Fault me on my Latin if you must, what I’m going to talk about here is movie endings. I even found a nice pretentious Henry Wadsworth Longfellow quote for the purpose, and that’s in good ol’ English, so if it’s grammatically incorrect take it up with him:
“Great is the art of beginning, but greater is the art of ending.”
The other night I had the superlative pleasure of viewing Hobo with a Shotgun. I won’t be reviewing it here, as I’m sure others of the panel of experts have their plans to do just that, but when I say one of the best parts of the film was the ending, I am not being backhanded and snarky. The story lasted exactly as long as it needed to last, and no more.
In thinking about it, I have come to realize that almost all of my favorite movies share this quality. The end credits can arrive with a bang, or a whimper, but they arrive exactly when they are meant to. If I’ve particularly enjoyed a film that I’m seeing for the first time, and I reach that point where both intellectually and instinctively I feel it’s time to go to black, I will be silently praying for the director to have felt the same. If they don’t meet my expectations, then it’s a rare case that I still induct what I’ve seen in to my personal all time greats list.
- Jaws, my absolute favorite movie. The shark dies, Hooper resurfaces and Quint’s fate is related with an exchange of two words, then the survivors are shown paddling back to land on a makeshift raft (and if you pay close attention to the credits, you’ll actually see them making landfall). John Williams’s score throughout this sequence also stays gentle, lyrical, and uplifting, finally letting you relax in perfect catharsis after a runtime of tension and terror.
- Speaking of John Williams, the original, unmodified Star Wars trilogy, plus Raiders of the Lost Ark, are triumphs not only in how they end but in their perfect musical segues to the heroic crash of the credits sequence. Even in the case of Empire Strikes Back and Raiders, where the stories end on darker “notes”, things are deftly manipulated so that the shift is natural rather than jarring. Empire needs that final scene in the medical frigate to show the thread of hope that still exists, with the declaration to find Han, and the pullback to show the rebels still have a rather sizeable fleet. Raiders has one of the most brilliant endcaps ever where the Lost Ark is hidden away by the U.S. Government, in perhaps one of the only instances I can remember that the U.S. Government in a film made a damn good decision. Indy can call them “bureaucratic fools” all he wants, but we just got through a whole movie with a recurring, rather gory theme of “The Ark is not to be Fucked With”. Best to just symbolically rebury it.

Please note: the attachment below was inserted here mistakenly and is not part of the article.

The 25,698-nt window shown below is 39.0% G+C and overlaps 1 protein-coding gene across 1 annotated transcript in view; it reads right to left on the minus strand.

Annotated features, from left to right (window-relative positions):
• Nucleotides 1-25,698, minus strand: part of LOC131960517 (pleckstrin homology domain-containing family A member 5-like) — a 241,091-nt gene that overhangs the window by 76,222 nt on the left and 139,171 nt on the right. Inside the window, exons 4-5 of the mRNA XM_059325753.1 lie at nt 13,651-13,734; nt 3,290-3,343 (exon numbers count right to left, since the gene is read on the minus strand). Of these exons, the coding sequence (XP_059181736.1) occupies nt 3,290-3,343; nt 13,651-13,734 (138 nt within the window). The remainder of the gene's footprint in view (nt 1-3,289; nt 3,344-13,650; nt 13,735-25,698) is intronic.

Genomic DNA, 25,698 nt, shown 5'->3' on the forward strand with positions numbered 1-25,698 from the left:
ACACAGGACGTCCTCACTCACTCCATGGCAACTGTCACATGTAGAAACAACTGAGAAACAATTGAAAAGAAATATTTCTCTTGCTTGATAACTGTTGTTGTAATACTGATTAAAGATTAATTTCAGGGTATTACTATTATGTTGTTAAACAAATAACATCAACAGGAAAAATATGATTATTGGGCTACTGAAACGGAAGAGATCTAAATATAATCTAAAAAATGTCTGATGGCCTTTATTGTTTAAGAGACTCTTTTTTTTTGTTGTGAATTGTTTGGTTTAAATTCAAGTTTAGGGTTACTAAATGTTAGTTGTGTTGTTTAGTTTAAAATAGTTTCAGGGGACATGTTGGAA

- Se7en is a movie that ends in a tragic way for its protagonists. The soul-crushed Mills is hauled away in a police car, his life a ruin, and there’s nothing more really to say… except for Somerset’s quote of Hemingway that shows his intended perseverence in the face of even the level of horror and madness he (and we) have been subjected to: “‘The world is a fine place and worth fighting for.’ I agree with the second part.”
- Unforgiven could have ended with William Munny shooting Little Bill, or with his ride into the darkness and thunder after promising deadly retribution on Big Whiskey should they stray from his commandments. But it doesn’t, because Unforgiven is a movie about the people and the mundane details behind the legends. So instead, it quietly tells you that William Munny returned to his farm, but later moved on, possibly to prosper in dry goods, and caps off by ending as it began with a discussion of the unsolved mystery behind the love of a man and a woman, a woman who “had married a known thief and murderer, a man of notoriously vicious and intemperate disposition.” Fade to black. Or perhaps, more appropriately, a darkened gray.
- And last but not least for this blog: Ghostbusters. A few last, choice one-liners are uttered, Peck is justly covered in a shower of marshmallow goo, Peter and Dana are together, then Zeddemore just yells “I LOVE THIS TOWN!” and it’s party time in the streets of New York as everyone rocks out to the theme song.
If you want to share any of your own favorite cinematic examples in the comments, feel free. The fine art of ending. I wish I had achieved it for this blog…